Couple step in to lead Players’ production of ‘A Christmas Carole’
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Couple step in to lead Players’ production of ‘A Christmas Carole’

Dec 17, 2015

By VIRGINIA KROPF - The Daily News Online

BATAVIA — When Sean Williams assisted Patrick Burk a year ago in directing “Dracula” for the Batavia Players, he knew he had found a new niche.

Sean also came to mind when Burk, the troupe’s president and artistic director, learned that his wife needed surgery. Burk asked Sean and his wife, Wendy, to be co-directors of the season-ending Christmas presentation of Dickens’ “A Christmas Carol.”

“This Christmas show is one of Patrick’s babies, so when he asked us direct it, I was honored he trusted us with the show,” Sean said.

Both Sean and Wendy come with a background in performing.

He is the new band director at Batavia Middle School and once directed a school presentation of “Arsenic and Old Lace” while working in Wolcott. Both are from Hilton and graduated together. Wendy was an equity actor in Cleveland before coming back to Western New York in 2002. She started acting here in 2012.

Wendy works with children and is assistant director with a children’s production troupe. She has also written and directed a historical play of Ohio.

Sean has appeared in at least 15 productions, and while he likes acting, he enjoys directing. His acting appearances had him cast in roles of comic relief or the villain.

“I could easily have been Scrooge,” he said.

Sean said they have an outstanding cast, including Bill Moon, who is playing Ebeneezer Scrooge for the third time.

“He plays ‘crochety’ better than anybody I’ve ever seen,” Sean said.

Anthony Giambrone, who plays Jacob Marley’s ghost, was also absolutely brilliant as the maniacal psychotic Renfield in Dracula, Sean said.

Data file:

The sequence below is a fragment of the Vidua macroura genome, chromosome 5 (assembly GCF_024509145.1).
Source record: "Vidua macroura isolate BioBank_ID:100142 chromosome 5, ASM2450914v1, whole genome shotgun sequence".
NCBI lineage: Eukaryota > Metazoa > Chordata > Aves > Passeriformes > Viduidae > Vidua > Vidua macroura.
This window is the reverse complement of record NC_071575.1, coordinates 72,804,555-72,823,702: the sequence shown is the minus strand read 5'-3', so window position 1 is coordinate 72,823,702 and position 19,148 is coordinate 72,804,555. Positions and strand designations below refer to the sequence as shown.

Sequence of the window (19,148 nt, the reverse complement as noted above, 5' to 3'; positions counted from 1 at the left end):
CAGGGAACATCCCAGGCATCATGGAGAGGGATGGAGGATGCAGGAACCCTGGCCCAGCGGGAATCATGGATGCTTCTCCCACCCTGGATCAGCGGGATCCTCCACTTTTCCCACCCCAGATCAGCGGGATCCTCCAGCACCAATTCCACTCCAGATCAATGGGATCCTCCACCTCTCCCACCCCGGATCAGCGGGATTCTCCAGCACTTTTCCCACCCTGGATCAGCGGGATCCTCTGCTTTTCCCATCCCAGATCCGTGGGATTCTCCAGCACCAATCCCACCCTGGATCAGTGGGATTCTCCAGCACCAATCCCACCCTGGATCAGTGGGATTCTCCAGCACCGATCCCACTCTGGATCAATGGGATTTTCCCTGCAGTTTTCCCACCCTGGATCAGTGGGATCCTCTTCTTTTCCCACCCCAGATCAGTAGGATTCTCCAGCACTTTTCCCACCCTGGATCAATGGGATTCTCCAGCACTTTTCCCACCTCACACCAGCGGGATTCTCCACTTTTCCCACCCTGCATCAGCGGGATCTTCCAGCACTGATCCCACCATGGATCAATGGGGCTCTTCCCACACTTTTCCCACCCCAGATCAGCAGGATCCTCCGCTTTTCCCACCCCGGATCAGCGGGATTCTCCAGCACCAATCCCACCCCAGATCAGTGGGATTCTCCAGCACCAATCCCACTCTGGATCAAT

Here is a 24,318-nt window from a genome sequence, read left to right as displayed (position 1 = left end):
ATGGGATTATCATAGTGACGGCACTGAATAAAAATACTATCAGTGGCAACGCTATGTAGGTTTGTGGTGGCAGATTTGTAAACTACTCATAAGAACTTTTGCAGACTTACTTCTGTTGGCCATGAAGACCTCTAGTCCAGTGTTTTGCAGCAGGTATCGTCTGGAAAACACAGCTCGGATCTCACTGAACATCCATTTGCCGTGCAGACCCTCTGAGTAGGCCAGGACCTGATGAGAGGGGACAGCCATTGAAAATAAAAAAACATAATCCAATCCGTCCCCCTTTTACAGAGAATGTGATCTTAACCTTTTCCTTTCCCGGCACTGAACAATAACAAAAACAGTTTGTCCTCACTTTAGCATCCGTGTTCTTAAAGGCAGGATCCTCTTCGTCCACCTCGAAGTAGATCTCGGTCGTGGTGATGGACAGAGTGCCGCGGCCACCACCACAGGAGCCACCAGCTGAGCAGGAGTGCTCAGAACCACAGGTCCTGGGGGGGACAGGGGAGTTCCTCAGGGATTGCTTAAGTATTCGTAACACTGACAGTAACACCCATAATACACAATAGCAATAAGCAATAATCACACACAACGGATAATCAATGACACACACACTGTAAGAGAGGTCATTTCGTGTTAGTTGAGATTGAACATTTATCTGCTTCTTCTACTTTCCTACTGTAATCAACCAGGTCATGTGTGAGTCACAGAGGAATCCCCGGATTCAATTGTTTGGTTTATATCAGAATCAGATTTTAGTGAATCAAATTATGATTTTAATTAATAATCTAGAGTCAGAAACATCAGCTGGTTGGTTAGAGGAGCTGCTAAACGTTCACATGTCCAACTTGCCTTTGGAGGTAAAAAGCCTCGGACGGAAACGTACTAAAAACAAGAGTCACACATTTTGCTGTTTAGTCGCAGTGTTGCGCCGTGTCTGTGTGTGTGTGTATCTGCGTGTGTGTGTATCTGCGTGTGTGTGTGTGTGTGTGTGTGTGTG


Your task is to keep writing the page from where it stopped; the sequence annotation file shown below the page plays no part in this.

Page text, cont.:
Giambrone’s performance in “A Christmas Carol” is payback for a favor he owed Sean.

“He needed a man to play a woman in his last production (I was Mama in Hairspray), so I called him in to play Jacob Marley’s ghost,” Sean said.

Sean is putting his own spin on the Christmas special.

“In all the productions I’ve seen, Jacob Marley is not that scary,” Sean said. “My Jacob Marley is not only the scariest actor I know, but I rewrote the scene I call ‘Jacob’s Reveal.’ It includes spooky ghost sounds, bells ringing uncontrollably and Jacob Marley’s head levitating.”

Sean refuses to say how he achieved the levitating head, but said people will have to come and see for themselves.

In addition to co-directing, Wendy plays the Ghost of Christmas Past and choreographed the show.

Sean said there is a difference between acting in a show and being the director.

“As an actor, you are focused on developing your own character and where it fits in the show,” Sean said. “As director, you view the whole scope. You work with each character and have to be aware how they relate to each other.”

He said “A Christmas Carol” has a remarkable cast of young actors, and praised Wendy for her work with them.

“She even brought in Victorian textbooks and paper dolls so the kids could see how their character would have looked back then,” Sean said.

“A Christmas Carol” will be presented at 7:30 p.m. Dec. 17, 18 and 19 and at 2 p.m. Dec. 19 and 20 at Harvester 56 Theater, 56 Harvester Ave.

Tickets are $12 for adults and $10 for seniors and students. They are available at the door, or through

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